Between 1944 – 1946, antisemitic violence in Poland involving blood libels resulted in the deaths of an estimated 1000 – 2000 Jews.  Some 60 years later, a Polish team of anthropologists and sociologists determined that the belief in blood libels persists among Catholic and Orthodox Christians in the cathedral town of Sandomierz, where a painting depicting ritual murder is still proudly displayed to tourists.

In 2007, Raed Salah, leader of the Israeli Islamic Movement, accused Jews of using children’s blood to bake bread. In 2010, Salad Eldeen Sultan, a noted Muslim scholar and founder of the Islamic American University in Michigan, made a similar assertion that Jews kidnap and slaughter Christians to use their blood in making matzos.

In 2008, the Pew Foundation estimated antisemitism in Egypt and Jordan at about 95%.  Since the Arab Spring, there has been even more ferocious antisemitism in the Middle East.  Egypt, since the overthrow of the authoritarian government of Hosni Mubarak, has taken steps to repudiate the  30 year old Camp David Accords with Israel.  Muslim children learn from Saudi Arabian textbooks that Jews supposedly look like monkeys and pigs, and desire “world domination.”

It is not difficult to add blood libel to such charges.

The Link with Terrorism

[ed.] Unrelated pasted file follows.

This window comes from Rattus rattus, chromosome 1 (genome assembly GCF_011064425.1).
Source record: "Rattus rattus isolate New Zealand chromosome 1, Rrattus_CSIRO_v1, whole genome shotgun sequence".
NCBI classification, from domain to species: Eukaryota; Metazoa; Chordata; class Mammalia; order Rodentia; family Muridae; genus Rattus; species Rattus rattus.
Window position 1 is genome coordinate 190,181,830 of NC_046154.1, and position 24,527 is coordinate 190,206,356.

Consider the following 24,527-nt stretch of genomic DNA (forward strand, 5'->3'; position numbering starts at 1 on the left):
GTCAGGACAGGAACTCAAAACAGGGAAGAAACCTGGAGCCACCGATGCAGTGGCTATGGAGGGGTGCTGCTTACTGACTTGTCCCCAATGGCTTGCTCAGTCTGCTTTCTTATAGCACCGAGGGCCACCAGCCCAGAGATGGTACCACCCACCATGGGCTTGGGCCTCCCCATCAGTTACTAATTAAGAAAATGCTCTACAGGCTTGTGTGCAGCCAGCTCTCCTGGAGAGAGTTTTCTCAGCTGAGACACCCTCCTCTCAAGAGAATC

If we think we can turn a blind eye to all this, if we assume these allegations are exaggerations, mere rhetoric, we are badly mistaken.  The shootings in France in which a rabbi and three young Jewish children were brutally murdered [1] should serve as a wake-up call.

The shooter, Mohammad Merah, a self-described jihadist, evidently phoned a television station to say that he wanted to “take revenge on the law against the full Islamic veil (in France) and, also, on France’s participation in the war in Afghanistan, and to protest against the situation in Palestine.”  The rabbi’s widow, by contrast, urged Jewish parents to love their fellow man.

This is the new face of blood libel:

  • Existence by Israel as justifiable provocation for those inclined toward violence;
  • Self-defense by Israel as the equivalent of terrorism; and
  • Terrorism against Israel as nationalism.